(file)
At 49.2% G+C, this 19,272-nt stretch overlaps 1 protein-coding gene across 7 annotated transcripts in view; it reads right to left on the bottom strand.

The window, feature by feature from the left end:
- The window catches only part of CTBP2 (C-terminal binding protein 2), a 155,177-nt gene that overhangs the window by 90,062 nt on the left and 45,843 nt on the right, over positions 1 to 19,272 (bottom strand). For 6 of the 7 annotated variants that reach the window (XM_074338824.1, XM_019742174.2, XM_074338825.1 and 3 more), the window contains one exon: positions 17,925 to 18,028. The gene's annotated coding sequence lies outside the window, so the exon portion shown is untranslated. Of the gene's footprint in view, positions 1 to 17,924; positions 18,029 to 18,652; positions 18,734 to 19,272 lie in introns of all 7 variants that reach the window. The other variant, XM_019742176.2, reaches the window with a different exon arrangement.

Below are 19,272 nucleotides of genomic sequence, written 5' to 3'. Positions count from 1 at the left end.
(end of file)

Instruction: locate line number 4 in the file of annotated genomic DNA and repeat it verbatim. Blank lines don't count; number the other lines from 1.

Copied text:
Below are 19,272 nucleotides of genomic sequence, written 5' to 3'. Positions count from 1 at the left end.